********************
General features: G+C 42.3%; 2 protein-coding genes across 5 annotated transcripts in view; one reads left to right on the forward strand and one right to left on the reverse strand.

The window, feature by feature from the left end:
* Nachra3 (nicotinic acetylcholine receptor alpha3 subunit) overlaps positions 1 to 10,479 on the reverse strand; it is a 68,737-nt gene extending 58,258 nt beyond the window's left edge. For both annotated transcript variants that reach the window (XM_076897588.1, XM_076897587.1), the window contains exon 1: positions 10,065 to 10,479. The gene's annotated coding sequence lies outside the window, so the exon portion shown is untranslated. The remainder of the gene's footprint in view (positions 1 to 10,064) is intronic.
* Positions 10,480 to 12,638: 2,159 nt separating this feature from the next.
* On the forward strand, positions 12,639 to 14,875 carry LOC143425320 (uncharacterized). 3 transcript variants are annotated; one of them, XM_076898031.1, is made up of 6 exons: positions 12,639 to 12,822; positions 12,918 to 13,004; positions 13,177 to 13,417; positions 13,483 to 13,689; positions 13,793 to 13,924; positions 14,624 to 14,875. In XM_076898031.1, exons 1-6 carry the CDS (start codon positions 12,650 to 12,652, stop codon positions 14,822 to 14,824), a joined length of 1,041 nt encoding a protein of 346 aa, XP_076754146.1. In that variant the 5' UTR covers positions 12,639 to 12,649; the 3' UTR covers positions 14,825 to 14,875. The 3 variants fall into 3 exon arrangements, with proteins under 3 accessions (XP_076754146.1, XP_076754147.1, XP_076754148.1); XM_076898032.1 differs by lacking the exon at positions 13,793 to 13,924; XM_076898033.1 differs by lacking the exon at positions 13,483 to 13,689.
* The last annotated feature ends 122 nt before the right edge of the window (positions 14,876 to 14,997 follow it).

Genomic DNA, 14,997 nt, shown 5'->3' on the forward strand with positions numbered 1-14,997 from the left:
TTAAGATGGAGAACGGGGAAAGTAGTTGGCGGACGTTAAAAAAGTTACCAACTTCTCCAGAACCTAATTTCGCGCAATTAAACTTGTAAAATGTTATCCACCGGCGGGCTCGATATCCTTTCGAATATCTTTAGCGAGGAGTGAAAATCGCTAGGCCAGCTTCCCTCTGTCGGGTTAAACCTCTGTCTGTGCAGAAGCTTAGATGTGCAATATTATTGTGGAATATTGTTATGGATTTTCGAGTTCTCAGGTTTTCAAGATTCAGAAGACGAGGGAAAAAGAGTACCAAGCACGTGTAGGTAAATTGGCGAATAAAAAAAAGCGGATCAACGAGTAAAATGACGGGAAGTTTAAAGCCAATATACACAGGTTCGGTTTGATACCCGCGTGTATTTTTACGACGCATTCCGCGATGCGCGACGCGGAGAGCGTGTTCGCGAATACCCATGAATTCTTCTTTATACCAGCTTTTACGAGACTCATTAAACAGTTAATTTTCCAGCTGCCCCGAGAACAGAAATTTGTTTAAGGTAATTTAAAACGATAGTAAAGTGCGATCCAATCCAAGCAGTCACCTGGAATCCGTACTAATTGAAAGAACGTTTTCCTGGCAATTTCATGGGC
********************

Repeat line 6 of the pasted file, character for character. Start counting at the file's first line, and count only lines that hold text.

* The last annotated feature ends 122 nt before the right edge of the window (positions 14,876 to 14,997 follow it).